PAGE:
“Thank you for your note, Chris.
Since that seemed reasonable, the idea was to be sure that there really were things coming down the pike that indicated iPS cells would be useful for people. iPS cells as you know, have provided pre-clinical sources of cells therapeutic in many models of disease either as the therapy or as the basis for defining drug therapies. Several leading scientists who have a record of testing that concept and moving it to a clinical setting were contacted and engaged. The idea was that they might give information about what was currently being investigated and also what was on the horizon based on the best science available. In addition, an expert who currently runs cell processing centers and is an expert in stem cell therapies was included for that critical perspective.
It was also proposed that, if cells were to be preserved, that it might be good to also save plasma since new tests were being developed that used protein or DNA in plasma to determine disease risk factors. The experience with blood tests for risk factors in general is that the tests are often best interpreted in the context of a baseline. Having a stored plasma sample could then help with providing such a baseline.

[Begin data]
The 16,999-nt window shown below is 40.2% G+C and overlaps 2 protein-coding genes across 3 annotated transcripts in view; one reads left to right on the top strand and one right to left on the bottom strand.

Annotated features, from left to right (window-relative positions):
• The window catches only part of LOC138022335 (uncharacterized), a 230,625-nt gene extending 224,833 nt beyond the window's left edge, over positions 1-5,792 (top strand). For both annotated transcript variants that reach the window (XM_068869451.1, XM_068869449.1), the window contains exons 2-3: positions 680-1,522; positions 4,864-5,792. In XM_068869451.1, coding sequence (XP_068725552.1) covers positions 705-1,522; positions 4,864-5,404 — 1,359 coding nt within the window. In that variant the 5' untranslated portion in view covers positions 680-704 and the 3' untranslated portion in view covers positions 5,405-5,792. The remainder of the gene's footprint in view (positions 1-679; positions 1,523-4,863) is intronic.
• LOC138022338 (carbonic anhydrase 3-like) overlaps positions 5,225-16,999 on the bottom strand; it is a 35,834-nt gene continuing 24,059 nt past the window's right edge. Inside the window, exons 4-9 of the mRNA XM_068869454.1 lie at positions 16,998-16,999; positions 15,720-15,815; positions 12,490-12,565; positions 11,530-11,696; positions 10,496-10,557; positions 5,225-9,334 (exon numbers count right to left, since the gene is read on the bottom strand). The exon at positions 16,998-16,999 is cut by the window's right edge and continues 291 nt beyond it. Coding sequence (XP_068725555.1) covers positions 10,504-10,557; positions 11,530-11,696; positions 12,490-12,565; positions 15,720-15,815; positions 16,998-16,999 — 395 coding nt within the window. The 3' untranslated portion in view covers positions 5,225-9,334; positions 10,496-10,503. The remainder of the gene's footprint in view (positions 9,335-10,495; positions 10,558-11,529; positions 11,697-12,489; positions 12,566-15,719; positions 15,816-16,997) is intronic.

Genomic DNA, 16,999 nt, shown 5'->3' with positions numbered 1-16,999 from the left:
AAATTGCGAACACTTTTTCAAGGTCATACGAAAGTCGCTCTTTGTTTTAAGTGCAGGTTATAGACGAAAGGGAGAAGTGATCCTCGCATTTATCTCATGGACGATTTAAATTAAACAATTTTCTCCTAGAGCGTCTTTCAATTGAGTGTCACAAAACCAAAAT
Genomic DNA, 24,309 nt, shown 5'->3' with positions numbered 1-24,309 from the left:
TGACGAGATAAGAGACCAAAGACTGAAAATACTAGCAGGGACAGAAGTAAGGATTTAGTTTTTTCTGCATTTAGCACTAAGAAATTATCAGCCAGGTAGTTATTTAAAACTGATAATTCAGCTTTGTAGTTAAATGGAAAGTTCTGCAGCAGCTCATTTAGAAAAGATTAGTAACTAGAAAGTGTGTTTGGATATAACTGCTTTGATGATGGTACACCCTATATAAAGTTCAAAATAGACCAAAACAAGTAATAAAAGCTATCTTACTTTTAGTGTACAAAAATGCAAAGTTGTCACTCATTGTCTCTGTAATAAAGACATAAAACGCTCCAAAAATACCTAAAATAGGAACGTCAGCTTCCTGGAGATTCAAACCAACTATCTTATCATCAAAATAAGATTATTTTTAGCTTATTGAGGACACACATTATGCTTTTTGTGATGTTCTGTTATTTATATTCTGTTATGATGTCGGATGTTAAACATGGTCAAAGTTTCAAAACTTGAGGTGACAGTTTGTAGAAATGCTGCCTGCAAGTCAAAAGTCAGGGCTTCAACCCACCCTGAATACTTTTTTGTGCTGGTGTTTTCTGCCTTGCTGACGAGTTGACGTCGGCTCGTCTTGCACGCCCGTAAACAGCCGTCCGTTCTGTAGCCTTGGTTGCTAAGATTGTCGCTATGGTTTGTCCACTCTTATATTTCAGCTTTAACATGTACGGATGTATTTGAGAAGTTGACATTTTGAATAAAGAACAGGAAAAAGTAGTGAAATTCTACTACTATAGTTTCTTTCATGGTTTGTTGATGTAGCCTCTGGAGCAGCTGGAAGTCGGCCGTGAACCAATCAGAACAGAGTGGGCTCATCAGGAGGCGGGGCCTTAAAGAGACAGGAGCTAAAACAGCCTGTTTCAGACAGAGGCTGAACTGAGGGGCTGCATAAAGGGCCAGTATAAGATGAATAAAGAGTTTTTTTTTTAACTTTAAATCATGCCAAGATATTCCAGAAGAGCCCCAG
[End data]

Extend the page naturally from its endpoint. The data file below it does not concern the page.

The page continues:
Finally, it was felt that having some genetic analysis done at the time of collection could potentially provide some useful information for people in more real-time. LifeVaultBio then engaged a leading human geneticist (who is skeptical about overuse of genetic testing) to guide what genetic tests might be useful.
All this was put together to provide a potential resource for those most proactive about having access to health technologies and most optimistic about what research in the stem cell field might yield. It was never to be promising a current therapy. It was to help give some information now and access to blood cells and plasma cells for the individual later should the technology advance in a way that some scientists in the field thought it might. The plan was also to give written information to those interested on a regular basis informing them of advances in the regenerative medicine field. If the marketers went beyond this, it is against what was the agreed upon plan and violates what is at the core of what all of us on the science side hold dear. I have asked that the name of all the scientific advisors be removed from any and all materials pending management sorting this out and to pull the website. Whether I am associated with any of this going forward is to be determined, but I assure you, the goal is to provide real value to people based on the best science.
I hope this clarifies at least the background for how this got started. I would be happy to speak with you directly, if you would find that helpful.”